But modern technology only develops rapidly with respect to human generation cycles. It develops rather slowly with respect to bacteria and virus generation and evolution cycles. We discover this when we find ourselves, as now, in a technology versus evolution arms race against a dangerous and rapidly mutating virus. People assume we are winning or are going to win this “arms race”: at least enough to protect us from losing hundreds of millions of humans to COVID-19. This may prove to NOT be the case. Viewed through this lens, technology does not perhaps appear so powerful after all and a renewed respect (of concern, love and fear) towards nature might reassert itself if we ponder such verities deeply.

    The sin of pride or arrogance is real: a “sin” if viewed via certain religions and a “grievous mistake” if viewed through a scientific humanist lens. Indeed, “sin” and “grievous mistake” are partial synonyms. The homonym pun is fortuitous. The problem with instrumental science (using the term “instrumental” in the sense that it is used in the phrase “instrumental reason) is that pays little attention to the possibilities of negative externalities and unforeseen consequences. It barges forward rashly, aggressively, greedily, blindly with regard only for the needs and greeds of those using and developing such technologies. Nature and other marginalized humans are brushed aside, flung into the mire, shrouded in pollutants and so on.

    Given the grave dangers we now face, nothing less than collapse of civilization and possibly the extinction of humans, from crises like climate change, the sixth mass extinction, the rise of pandemic zoonotic diseases from our encroachment on the wilds and so on, I think we should be much more careful about declaring and wielding technology as a nature-conquering force. If we continue to do that nature will completely conquer us and send us extinct. To “command” nature to an extent suited to our own purblind and fallible human nature and within the limits of technology (it too will prove to have limits) we must obey nature.

    There are no predators around the corner? What is COVID-19? It has already killed over four million humans and counting. That worldometer count is, in many quarters where statistical work with excess deaths is done, considered to be an under-count by at least a factor of 4: meaning a count of 16 million is much more likely to be near the mark. The SARSCoV2 virus is an efficient “predator” or at least killer of humans. Scientists have estimated that, as at about the end of 2020, the total amount of SARSCoV2 virus in humans at any one time then (it lives almost exclusively in humans apart from fleeting transmission journeys) was of the order of 0.1 kgs to 10 kgs. Let us take the 1 kg estimate. That mass of virus can kill many millions, put many more millions at risk, outstrip science by rapid evolution and confound the medical and political economic systems of global humanity. How powerful is nature! How puny are humans and their science! And this ignores the consistent great predator of humans throughout all civilizational history: other humans! Homo homini lupus est. Man is a wolf to man. We have a lot of developing to do and it is not technological, it is moral.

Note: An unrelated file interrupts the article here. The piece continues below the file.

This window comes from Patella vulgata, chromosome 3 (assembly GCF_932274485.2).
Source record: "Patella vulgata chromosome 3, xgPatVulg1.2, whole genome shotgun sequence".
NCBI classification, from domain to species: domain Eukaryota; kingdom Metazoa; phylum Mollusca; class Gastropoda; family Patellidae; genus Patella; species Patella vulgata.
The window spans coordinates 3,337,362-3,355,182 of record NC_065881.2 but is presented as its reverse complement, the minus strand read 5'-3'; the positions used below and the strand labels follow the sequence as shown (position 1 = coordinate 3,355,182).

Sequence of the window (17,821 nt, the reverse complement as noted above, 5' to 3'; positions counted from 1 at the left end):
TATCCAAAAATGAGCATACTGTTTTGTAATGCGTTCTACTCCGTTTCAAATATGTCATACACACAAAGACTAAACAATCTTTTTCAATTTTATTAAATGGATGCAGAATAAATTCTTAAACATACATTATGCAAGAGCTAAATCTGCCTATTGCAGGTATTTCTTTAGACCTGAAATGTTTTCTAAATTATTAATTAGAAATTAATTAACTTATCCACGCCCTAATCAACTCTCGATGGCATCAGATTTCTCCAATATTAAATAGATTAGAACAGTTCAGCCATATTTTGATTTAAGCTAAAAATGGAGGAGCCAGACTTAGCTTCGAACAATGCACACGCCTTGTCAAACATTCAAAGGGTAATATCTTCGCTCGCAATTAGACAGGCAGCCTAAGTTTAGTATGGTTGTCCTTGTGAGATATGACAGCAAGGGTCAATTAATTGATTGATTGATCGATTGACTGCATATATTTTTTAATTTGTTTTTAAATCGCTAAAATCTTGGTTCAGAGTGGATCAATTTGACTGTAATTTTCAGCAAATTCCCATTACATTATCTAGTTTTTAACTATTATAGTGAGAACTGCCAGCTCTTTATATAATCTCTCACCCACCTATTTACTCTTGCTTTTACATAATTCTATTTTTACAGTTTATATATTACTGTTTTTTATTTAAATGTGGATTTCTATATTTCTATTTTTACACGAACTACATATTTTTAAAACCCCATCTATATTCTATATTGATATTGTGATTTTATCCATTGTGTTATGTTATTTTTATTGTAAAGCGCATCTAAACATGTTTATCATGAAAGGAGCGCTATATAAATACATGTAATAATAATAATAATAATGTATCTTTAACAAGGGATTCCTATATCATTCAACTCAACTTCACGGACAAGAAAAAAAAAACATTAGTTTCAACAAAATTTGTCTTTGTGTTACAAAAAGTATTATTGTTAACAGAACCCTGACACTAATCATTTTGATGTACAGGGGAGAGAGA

1. Wikipedia.

  3. Edward Ross
    July 27, 2021 at 1:22 am

    Ikonoclast i find your comment on the power of nature makes a lot of sense to me. To some extent from my rural background and farming particularly “How powerful is nature, We have a lot of developing to do and it is not technological, it is moral.” My awe and respect for nature is what leads me to think, nature is not a random event, there has to be some sort of supreme entity or god behind it. This is why i became a convert to the christian catholic religion with its emphasis on caring for one and other. Ted

    • July 27, 2021 at 3:01 pm

      Welcome home, Ted. May I suggest your type of thinking is not wishful thinking, it is judgement. On the evidence the “God the loving Father of Prodigal Sons” hypothesis is much more realistic than the ungrateful “eat, drink and be merry” of the thoughtless Prodigal Sons.

  4. July 27, 2021 at 5:18 pm

    Ike, like Ted, I find your attempts to get Peter Radford back on course make a lot of sense.
    The only thing I would point out is that what has been translated as “sin” in English and “trespasses” in the “Our Father” of the Anglican bible, appears in Anglican bishop Peter Selby’s “Grace and Mortgage” to be a euphemism for “debt” in the modern sense: a debt we should be very grateful for having had paid off, and for being taught how to live without it.

    Peter went off course where he says “The creation of superstitions, and ultimately, religions are explicable in the context in which we found ourselves”. Superstition may be “an ignorant and irrational belief in supernatural agency”, but he forgets that we all start life as ignorant and irrational children, and takes literally what are intended as analogies being used to help children understand the big issue: that the universe they see was not always like that: indeed that one needs to take a philosophical position on whether it had always existed, and be grateful while it still does. Of course if you believe the superstitions of its enemies, assuming you would be wasting your time trying to understand religious practice and projecting your own ignorant and irrational belief on it, little wonder if it looks to you like unintelligible gibberish.

    • Ikonoclast
      July 28, 2021 at 11:58 am

      Mainstream Christian doctrine does not look like unintelligible gibberish to me. I understand quite a bit about the doctrines of the following churches / theologies;

      (1) Church of England (infant-baptized and Sunday-schooled into this church);
      (2) Lutheran Church (catechized and adult baptized into this church);
      (3) Roman Catholic Church (general knowledge);
      (4) Calvinism (Many amicable debates with a qualified Calvinist Theologian, a friend).

      My favorite concepts or themes from the Bible: